Chart Of The Day (Part 2): Hedging Inflation With Platinum
Yesterday, in Using Metals to Trade Both Sides of Inflation, we noted that the dynamics of inflation were multi-faceted. Rising inflation would be positive for economic growth, job creation and employment as well as overall spending, fueling ongoing cycles of expansion. As such, trading —which rises on healthy economic growth—was the focus of our piece.
But if inflation overheats, prices could escalate too quickly, pressuring corporate profitablilty, employment and consumer spending, so that ultimately the economy spirals downward. Should that occur, a more appropriate metal to keep an eye on is . Many consider the precious metal a safe haven hedge against rising inflation.
In truth, both trades can hedge each other, though given a trade’s sensitivity to time and demand, it’s easy to lose on this dual pairing if not handled carefully.
On the other hand, platinum is in the unique position of having double utility; it can be profitable as a haven and also as a commodity that’s much sought after on improving industrial demand, since it’s a key ingredient in fuel cells and clean energy.
Also, relative to platinum, is currently trading at 1.5 times the price. Given that the two historically trade at parity, we can expect to see platinum rise versus gold. And while platinum recently reached a six-year high, gold went parabolic last year to hit an all-time high. Now, while gold is in a downtrend, platinum is in an uptrend.
Platinum briefly traded above its rising channel since the March bottom. After it fell, the precious metal found support at the bottom of a new, steeper channel. The price rebounded from that bottom, completing a falling flag, bullish after gaining nearly a quarter of its value within just 9 trading days, from Apr. 4 to 16.
When an asset rises so rapidly and gains so much value, traders end up second-guessing themselves, thinking perhaps they went too far. So they quickly take profits while awaiting a signal about the next move.
Exiting a buy position is a sell order. All these sell orders weighed on the price, causing it to tilt downward.
However, it was within a congested range, demonstrating that all available supply found demand, presumably from traders who missed the previous move, were annoyed, and promised themselves that given the chance they’d jump in next time. The selling created the buying dip they’d been hoping for.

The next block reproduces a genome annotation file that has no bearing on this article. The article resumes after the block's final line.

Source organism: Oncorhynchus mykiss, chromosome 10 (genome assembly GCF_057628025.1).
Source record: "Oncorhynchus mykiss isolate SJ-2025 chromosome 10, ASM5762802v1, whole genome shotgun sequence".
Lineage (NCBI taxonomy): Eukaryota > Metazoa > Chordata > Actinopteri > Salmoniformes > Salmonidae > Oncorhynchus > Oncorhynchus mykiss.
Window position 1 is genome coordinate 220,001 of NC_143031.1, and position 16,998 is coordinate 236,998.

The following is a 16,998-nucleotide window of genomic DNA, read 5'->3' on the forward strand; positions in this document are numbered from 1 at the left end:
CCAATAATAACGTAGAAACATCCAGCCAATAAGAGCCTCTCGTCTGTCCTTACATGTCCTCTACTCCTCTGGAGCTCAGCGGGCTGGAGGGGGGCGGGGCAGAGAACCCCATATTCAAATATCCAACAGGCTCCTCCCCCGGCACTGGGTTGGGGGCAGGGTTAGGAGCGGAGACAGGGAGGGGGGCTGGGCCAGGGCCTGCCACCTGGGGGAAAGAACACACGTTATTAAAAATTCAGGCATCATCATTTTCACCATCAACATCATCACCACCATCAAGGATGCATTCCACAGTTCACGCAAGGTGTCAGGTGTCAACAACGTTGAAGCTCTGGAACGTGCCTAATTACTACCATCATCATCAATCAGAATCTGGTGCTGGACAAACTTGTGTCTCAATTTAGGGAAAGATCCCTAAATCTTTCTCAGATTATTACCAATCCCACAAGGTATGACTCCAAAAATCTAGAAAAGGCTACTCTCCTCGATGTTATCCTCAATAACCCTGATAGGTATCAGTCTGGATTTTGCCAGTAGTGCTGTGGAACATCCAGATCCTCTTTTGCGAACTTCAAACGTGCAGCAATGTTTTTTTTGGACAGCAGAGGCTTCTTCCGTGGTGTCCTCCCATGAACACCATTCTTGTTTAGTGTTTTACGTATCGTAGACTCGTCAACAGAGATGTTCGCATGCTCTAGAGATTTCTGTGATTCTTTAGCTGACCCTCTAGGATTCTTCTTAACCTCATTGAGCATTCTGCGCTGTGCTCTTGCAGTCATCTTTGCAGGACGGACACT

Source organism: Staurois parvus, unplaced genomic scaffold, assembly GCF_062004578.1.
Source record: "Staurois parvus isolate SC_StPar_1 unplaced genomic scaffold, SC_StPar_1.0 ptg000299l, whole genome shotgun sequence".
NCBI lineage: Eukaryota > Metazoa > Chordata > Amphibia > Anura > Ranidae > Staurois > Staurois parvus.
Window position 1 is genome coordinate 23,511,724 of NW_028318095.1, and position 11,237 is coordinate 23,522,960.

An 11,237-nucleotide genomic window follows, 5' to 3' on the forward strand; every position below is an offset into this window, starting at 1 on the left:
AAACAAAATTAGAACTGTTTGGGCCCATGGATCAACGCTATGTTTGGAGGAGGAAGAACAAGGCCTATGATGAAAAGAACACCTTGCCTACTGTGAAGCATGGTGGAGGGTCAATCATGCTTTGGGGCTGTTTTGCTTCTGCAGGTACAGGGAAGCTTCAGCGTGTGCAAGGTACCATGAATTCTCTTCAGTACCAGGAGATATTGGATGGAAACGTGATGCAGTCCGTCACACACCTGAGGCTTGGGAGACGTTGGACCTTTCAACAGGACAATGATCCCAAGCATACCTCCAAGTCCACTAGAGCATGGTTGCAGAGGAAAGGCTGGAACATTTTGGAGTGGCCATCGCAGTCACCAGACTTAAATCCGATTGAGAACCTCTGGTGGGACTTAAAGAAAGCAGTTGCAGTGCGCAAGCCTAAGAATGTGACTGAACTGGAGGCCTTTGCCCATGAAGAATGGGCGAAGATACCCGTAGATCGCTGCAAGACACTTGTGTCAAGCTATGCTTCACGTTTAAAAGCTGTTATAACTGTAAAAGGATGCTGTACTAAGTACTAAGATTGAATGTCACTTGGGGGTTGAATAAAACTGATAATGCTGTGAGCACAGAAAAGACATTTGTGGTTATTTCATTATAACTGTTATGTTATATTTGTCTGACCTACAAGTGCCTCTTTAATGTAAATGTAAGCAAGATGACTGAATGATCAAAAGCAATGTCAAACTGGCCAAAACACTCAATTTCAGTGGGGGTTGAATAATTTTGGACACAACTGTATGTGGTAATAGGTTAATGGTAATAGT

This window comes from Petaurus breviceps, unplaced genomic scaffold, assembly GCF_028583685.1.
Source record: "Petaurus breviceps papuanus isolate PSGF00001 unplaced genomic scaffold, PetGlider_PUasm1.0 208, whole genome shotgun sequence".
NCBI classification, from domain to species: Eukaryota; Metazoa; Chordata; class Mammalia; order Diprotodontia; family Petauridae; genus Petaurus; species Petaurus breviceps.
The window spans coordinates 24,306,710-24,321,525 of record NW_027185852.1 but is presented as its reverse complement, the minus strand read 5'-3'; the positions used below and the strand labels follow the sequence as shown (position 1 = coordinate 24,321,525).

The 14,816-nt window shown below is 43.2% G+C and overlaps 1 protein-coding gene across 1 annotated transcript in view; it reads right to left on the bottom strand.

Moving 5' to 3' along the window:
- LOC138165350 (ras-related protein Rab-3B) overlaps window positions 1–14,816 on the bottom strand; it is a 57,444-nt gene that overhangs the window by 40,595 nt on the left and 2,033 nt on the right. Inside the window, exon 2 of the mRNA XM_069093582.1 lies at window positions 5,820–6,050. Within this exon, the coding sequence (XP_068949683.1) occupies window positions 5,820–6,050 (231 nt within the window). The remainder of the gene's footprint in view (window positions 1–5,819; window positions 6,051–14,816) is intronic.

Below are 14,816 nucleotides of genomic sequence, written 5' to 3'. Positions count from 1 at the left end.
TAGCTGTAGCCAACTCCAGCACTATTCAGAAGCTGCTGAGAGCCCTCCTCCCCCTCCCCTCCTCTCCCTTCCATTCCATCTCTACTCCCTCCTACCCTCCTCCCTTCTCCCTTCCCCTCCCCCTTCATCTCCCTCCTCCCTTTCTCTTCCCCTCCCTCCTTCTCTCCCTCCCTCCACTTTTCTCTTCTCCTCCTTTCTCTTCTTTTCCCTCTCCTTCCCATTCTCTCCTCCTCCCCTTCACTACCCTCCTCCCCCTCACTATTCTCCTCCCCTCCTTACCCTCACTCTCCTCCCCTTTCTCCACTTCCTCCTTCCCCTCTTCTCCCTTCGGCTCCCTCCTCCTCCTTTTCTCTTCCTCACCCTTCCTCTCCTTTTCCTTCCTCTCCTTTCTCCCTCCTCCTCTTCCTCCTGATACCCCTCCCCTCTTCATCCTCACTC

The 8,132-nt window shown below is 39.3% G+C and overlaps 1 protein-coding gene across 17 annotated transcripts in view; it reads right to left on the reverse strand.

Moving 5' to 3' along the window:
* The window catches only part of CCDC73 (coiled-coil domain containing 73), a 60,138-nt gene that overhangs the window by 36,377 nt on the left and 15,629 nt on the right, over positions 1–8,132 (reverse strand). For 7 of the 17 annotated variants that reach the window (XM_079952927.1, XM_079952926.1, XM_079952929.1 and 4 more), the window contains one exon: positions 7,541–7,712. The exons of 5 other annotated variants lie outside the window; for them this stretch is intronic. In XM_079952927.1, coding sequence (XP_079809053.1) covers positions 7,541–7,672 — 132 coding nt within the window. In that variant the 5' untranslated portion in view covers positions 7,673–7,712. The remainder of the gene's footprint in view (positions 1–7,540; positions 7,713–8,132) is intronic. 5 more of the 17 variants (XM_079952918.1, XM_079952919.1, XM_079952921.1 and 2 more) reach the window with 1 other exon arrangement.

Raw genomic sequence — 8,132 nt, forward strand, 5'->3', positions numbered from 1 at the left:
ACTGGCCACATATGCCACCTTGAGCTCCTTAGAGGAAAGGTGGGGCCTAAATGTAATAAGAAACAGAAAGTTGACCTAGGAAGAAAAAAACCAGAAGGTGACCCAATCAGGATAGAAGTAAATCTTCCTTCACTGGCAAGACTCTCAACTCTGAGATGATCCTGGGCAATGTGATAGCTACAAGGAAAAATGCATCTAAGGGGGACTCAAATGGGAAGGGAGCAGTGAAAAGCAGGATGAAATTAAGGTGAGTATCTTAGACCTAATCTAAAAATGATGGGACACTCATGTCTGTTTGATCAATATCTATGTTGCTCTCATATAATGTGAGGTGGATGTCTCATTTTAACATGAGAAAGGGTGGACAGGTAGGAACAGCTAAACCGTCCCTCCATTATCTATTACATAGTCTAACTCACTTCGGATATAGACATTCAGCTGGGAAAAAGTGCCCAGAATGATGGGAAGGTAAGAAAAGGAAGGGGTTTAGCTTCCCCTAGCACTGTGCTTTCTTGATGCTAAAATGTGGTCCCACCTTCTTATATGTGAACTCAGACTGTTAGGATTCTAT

The price just broke the topside of the pattern, indicating all the supply within the range had been depleted, yet traders want more. That’s a barometer of their confidence on the commodity. Therefore, they raised their bids to prices above the pattern, seeking more sellers at higher prices.
The 200 DMA demonstrates the technical importance of the original rising channel, whereas the quicker, 50 DMA (blue) shows where the new rising angle is.
Conservative traders should wait for the price penetration to reach at least $1,240, then for a return move, presumably due to the end of a short squeeze, to retest the flag, in order to determine if there is demand beyond just covering shorts.
Moderate traders would wait for the price to reach $1,230, then wait for a buying dip.
Aggressive traders could buy at will, provided they do so according to a trade plan.
Here’s an example:
- Entry: $1,220
- Stop-Loss: $1,200
- Risk: $20
- Target: $1,320
- Reward: $100
- Risk:Reward Ratio: 1:5
Author’s Note: This is just a sample. The price can dip lower than $1,200. You can wait for a possible lower dip, but that could mean you might also miss the opportunity, if it doesn’t occur. You can increase the stop-loss range, but that would mean you’re also increasing your risk. Whatever you decide, the risk has to make sense with both your budget and the resistance. The Feb. 16, six-year high is expected to be met with supply. Therefore, unless you’re willing to wait out whipsaws, but are just looking for a quick trade over days to weeks, you might want to set your take profit below it.
Clearly, there are many ways in which you can approach this trade. You have to find the one that suits your budget, timing and temperament. Until you learn how to do that, you can take small risks for the purpose of learning, not necessarily to see a profit. If fast money is your objective, you will likely lose. Happy trading.